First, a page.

After facing a backlash from posting a "sealfie" earlier this year, Inuit singer Tanya Tagaq says she has been feeling better of late thanks to authorities helping her out in battling one particular foe online.
In an interview with the CBC Tagaq revealed that last week police in Brandon, Manitoba assisted in shutting down the Twitter account of one of her harassers, one of some who have contacted Tagaq almost daily through Twitter.
There's no word if charges were laid against the person responsible. A June 4 Facebook post provided a bit more information adding the Brandon Police worked along with Twitter in shutting down "the main offender who was hurling abuse over the #Sealfie movement."
"It's like my body was covered in boils and now all the boils are gone," Tagaq said. "That's what it feels like. I woke up and I was healed or something. Just to show that man that it's not okay to abuse people, no matter what your standpoint is.
Tagaq, who posted a photo of her infant daughter near a dead seal earlier in the year, said some people were posting Photoshopped images showing her daughter being skinned online. The tweets and photos were obviously deeply upsetting and troubling for Tagaq who tweeted the following in early May:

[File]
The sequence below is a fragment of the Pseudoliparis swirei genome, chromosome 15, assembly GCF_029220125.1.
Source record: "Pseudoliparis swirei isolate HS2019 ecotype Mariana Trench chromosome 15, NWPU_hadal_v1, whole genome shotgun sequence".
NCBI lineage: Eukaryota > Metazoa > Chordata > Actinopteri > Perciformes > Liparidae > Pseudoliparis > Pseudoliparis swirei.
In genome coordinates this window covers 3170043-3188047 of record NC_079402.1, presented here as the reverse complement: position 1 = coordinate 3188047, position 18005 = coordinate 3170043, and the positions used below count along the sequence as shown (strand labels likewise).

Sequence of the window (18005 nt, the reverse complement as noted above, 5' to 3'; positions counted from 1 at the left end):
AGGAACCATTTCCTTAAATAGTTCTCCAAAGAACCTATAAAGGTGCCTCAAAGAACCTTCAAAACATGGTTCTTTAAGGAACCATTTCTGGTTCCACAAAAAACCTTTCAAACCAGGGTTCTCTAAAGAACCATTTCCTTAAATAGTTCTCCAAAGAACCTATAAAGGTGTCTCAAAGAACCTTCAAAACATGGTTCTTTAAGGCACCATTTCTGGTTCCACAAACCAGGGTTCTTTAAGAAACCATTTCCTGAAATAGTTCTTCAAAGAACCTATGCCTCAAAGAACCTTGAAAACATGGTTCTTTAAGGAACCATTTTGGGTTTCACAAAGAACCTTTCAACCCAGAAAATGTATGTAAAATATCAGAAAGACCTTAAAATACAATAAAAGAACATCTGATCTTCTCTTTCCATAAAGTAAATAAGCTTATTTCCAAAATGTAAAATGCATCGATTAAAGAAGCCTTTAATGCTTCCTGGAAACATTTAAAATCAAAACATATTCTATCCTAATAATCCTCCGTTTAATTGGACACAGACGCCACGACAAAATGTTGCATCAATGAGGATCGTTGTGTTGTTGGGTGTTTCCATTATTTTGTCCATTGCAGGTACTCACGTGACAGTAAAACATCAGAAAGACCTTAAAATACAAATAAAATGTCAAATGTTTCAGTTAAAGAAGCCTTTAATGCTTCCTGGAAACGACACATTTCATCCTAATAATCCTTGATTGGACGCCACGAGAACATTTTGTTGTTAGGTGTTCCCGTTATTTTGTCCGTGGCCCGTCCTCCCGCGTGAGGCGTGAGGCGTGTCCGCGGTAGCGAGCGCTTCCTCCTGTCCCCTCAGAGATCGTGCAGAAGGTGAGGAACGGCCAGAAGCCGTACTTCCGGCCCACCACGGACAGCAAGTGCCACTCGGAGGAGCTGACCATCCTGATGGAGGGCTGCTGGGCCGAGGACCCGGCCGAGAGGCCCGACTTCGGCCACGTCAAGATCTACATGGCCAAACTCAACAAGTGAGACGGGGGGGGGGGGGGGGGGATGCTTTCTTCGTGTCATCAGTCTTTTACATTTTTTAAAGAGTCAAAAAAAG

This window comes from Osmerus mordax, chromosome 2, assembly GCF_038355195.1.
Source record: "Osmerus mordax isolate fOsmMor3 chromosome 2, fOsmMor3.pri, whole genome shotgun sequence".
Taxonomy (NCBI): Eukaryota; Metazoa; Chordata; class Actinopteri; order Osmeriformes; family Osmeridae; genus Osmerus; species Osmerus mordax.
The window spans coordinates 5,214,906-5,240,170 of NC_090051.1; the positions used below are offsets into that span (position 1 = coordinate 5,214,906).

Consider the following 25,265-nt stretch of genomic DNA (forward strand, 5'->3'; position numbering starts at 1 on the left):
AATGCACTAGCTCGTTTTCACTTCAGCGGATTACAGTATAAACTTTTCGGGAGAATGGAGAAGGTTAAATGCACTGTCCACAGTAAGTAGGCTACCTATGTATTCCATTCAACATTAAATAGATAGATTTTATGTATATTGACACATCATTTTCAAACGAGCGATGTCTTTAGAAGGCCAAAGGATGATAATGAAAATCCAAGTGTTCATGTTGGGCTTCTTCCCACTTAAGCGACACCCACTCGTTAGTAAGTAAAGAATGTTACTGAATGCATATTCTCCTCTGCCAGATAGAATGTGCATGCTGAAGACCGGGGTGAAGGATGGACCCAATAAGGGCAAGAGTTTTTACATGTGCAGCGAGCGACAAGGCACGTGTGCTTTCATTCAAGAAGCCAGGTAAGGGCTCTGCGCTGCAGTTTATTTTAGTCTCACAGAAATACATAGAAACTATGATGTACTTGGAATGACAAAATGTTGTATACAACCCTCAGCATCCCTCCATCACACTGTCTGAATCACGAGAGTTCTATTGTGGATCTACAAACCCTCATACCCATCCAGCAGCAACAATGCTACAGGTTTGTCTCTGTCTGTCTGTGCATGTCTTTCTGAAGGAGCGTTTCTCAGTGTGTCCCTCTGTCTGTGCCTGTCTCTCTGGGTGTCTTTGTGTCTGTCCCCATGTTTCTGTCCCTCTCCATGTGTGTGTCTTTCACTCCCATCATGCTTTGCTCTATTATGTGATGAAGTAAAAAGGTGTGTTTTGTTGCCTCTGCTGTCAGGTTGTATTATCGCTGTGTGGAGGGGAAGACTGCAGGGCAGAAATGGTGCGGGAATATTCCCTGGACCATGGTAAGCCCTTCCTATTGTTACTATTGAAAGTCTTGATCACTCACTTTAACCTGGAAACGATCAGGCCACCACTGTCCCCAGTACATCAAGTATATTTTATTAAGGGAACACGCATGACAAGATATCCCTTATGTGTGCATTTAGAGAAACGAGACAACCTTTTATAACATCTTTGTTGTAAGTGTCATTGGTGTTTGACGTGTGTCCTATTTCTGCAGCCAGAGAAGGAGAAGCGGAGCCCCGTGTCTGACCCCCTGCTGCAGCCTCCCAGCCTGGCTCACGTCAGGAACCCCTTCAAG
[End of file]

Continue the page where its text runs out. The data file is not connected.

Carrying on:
"I know I'm a good mother so to have a person like that talk about having my kids taken away every day for a couple of months...the first while was alright because I have a pretty thick skin but by the end I didn't feel sorry for him anymore, I just needed him to stop," Tagaq said.
"It does raise a lot of flags for me when it comes to my own children. When someone is attacking you on that level, you have to be very, very sure of yourself and very confident and those aren't things that a lot of children possess."
Tagaq also discussed the seal hunt, expressing her support for it as a means of sustenance. "Well you can love something and survive on them at the same time," she told CBC's Q with Jian Ghomeshi. "Like I'll take a fly and put it outside my door. Hunting is not evil, like a wolf is not evil when it hunts a caribou. Big corporations digging oil out and flying up tofu, that's pretty evil."
Tagaq -- who released her latest album "Animism" earlier this year -- dazzled all earlier this week with a stellar performance at Toronto's Luminato Tuesday evening. Tagaq and a trio of supporting musicians provided the soundscape for the 1922 documentary "Nanook Of The North."
The musician has a handful of Canadian dates this summer but is also working with the Royal Winnipeg Ballet on a new work entitled A Story of Truth and Reconciliation. According to Global News, the piece is inspired by the stories heard during the Truth and Reconciliation Commission.